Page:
20th Anniversary Reflections
Michael Gushue first appeared in Beltway Poetry Quarterlyin the Fall 2005 Portfolio Issue (Volume 6:4). His work has also appeared in five special themed issues: the DC Places Issue (Summer 2006, Volume 7:3, guest edited by Andrea Carter Brown with Kim Roberts); the U.S. Poets Laureate Issue (Fall 2009, Volume 10:4, in which he profiled Anthony Hecht); the Prose Poetry Issue (Fall 2013, Volume 14:4, guest edited by Abigail Beckel); the Poets Respond to Shakespeare Issue (Summer 2016, Volume 17:3, guest edited by Teri Ellen Cross Davis); and the Virtual Salon Issue (Winter 2017, Volume 18:1). He has served as a guest editor twice; he co-edited the Poets in Federal Government Issue (Summer 2012, Volume 13:3), and the Sonnet Issue (Winter 2015, Volume 16:1). Gushue has been a treasured resource for the journal, an ongoing source of thoughtful and much-needed advice.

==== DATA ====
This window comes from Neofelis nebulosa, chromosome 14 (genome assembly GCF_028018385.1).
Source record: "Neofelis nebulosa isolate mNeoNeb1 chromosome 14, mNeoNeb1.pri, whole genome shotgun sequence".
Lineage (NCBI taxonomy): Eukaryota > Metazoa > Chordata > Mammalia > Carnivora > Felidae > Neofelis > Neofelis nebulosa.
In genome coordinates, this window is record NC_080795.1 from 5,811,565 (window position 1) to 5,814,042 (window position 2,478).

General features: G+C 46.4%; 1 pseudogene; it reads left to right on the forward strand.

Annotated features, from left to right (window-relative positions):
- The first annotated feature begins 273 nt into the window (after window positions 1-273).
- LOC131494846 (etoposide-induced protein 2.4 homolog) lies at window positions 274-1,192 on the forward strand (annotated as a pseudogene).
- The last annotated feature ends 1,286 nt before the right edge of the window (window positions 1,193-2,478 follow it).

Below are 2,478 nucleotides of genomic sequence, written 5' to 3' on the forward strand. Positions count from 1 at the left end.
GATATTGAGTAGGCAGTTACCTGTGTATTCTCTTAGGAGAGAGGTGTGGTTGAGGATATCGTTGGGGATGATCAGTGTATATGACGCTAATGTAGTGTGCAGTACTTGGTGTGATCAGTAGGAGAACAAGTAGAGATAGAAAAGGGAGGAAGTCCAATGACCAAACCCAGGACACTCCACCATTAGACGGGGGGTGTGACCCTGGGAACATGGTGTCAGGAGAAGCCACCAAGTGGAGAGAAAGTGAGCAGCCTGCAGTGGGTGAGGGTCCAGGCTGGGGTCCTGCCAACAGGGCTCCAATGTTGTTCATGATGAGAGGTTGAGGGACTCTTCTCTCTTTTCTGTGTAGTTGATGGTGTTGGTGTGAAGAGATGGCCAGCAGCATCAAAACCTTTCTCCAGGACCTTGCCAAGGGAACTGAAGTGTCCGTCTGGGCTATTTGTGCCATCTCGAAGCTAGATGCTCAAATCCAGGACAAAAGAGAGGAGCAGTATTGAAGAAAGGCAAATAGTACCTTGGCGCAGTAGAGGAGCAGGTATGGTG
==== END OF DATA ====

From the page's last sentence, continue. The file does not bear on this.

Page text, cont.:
He writes: “I was lucky enough to be a guest editor (co-editor!) for two issues of Beltway Poetry Quarterly. The first issue was Poets in Federal Government in 2012. It seems a no brainer that a journal that celebrates the poetry, poets, and places of Washington D.C. and surrounding areas would have a special issue focus on poets who also serve as dedicated civil servants in the Federal government. I told Kim Roberts I was reluctant to take this on for two reasons. First, editing an issue of Beltway sounded daunting, and a bit outside my wheelhouse. The second was my reluctance to combine my day job with my side gig as a poet and someone involved in the literary community. I have tried to keep these two sides of my life firewalled from each other. My model here was Dana Gioia. When asked if his peers at General Foods (where he was Vice President in charge of marketing) knew about his poetry he was horrified. The answer was no.